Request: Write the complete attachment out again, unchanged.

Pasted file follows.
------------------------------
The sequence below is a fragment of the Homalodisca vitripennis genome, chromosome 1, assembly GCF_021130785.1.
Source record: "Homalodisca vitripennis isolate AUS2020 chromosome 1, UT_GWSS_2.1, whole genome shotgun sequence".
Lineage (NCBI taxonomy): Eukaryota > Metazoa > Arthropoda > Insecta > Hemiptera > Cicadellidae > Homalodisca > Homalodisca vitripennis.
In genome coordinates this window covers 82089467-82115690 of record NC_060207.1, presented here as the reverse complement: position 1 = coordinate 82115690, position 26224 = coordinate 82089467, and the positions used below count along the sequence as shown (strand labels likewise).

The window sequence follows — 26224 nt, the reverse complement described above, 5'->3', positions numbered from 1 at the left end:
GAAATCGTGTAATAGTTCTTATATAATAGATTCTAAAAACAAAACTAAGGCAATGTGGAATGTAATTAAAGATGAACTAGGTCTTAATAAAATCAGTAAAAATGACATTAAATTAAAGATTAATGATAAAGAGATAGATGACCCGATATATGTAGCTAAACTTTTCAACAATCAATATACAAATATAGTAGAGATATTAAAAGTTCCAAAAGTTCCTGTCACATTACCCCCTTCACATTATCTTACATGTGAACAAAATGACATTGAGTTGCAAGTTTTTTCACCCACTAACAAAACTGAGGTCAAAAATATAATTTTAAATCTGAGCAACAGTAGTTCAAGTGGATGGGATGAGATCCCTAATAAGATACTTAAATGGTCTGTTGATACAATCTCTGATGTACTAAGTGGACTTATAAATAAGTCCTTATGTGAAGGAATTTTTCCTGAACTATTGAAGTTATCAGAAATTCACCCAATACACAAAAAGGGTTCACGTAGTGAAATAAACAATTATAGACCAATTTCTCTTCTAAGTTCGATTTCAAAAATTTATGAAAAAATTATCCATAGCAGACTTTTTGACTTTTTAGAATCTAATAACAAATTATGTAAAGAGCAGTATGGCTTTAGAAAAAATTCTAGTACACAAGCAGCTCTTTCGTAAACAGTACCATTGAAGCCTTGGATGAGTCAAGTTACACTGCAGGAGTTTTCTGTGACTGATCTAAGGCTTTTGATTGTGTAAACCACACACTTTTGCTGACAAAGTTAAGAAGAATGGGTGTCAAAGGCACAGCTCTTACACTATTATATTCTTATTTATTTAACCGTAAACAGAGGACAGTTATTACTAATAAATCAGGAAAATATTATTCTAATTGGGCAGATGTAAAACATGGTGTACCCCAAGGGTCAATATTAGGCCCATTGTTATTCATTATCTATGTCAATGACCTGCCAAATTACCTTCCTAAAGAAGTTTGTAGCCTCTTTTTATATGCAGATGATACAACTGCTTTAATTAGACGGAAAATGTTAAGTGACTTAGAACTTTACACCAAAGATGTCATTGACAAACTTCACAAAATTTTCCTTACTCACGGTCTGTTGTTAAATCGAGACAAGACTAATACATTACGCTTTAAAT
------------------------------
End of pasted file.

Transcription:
The sequence below is a fragment of the Homalodisca vitripennis genome, chromosome 1, assembly GCF_021130785.1.
Source record: "Homalodisca vitripennis isolate AUS2020 chromosome 1, UT_GWSS_2.1, whole genome shotgun sequence".
Lineage (NCBI taxonomy): Eukaryota > Metazoa > Arthropoda > Insecta > Hemiptera > Cicadellidae > Homalodisca > Homalodisca vitripennis.
In genome coordinates this window covers 82089467-82115690 of record NC_060207.1, presented here as the reverse complement: position 1 = coordinate 82115690, position 26224 = coordinate 82089467, and the positions used below count along the sequence as shown (strand labels likewise).

The window sequence follows — 26224 nt, the reverse complement described above, 5'->3', positions numbered from 1 at the left end:
GAAATCGTGTAATAGTTCTTATATAATAGATTCTAAAAACAAAACTAAGGCAATGTGGAATGTAATTAAAGATGAACTAGGTCTTAATAAAATCAGTAAAAATGACATTAAATTAAAGATTAATGATAAAGAGATAGATGACCCGATATATGTAGCTAAACTTTTCAACAATCAATATACAAATATAGTAGAGATATTAAAAGTTCCAAAAGTTCCTGTCACATTACCCCCTTCACATTATCTTACATGTGAACAAAATGACATTGAGTTGCAAGTTTTTTCACCCACTAACAAAACTGAGGTCAAAAATATAATTTTAAATCTGAGCAACAGTAGTTCAAGTGGATGGGATGAGATCCCTAATAAGATACTTAAATGGTCTGTTGATACAATCTCTGATGTACTAAGTGGACTTATAAATAAGTCCTTATGTGAAGGAATTTTTCCTGAACTATTGAAGTTATCAGAAATTCACCCAATACACAAAAAGGGTTCACGTAGTGAAATAAACAATTATAGACCAATTTCTCTTCTAAGTTCGATTTCAAAAATTTATGAAAAAATTATCCATAGCAGACTTTTTGACTTTTTAGAATCTAATAACAAATTATGTAAAGAGCAGTATGGCTTTAGAAAAAATTCTAGTACACAAGCAGCTCTTTCGTAAACAGTACCATTGAAGCCTTGGATGAGTCAAGTTACACTGCAGGAGTTTTCTGTGACTGATCTAAGGCTTTTGATTGTGTAAACCACACACTTTTGCTGACAAAGTTAAGAAGAATGGGTGTCAAAGGCACAGCTCTTACACTATTATATTCTTATTTATTTAACCGTAAACAGAGGACAGTTATTACTAATAAATCAGGAAAATATTATTCTAATTGGGCAGATGTAAAACATGGTGTACCCCAAGGGTCAATATTAGGCCCATTGTTATTCATTATCTATGTCAATGACCTGCCAAATTACCTTCCTAAAGAAGTTTGTAGCCTCTTTTTATATGCAGATGATACAACTGCTTTAATTAGACGGAAAATGTTAAGTGACTTAGAACTTTACACCAAAGATGTCATTGACAAACTTCACAAAATTTTCCTTACTCACGGTCTGTTGTTAAATCGAGACAAGACTAATACATTACGCTTTAAAT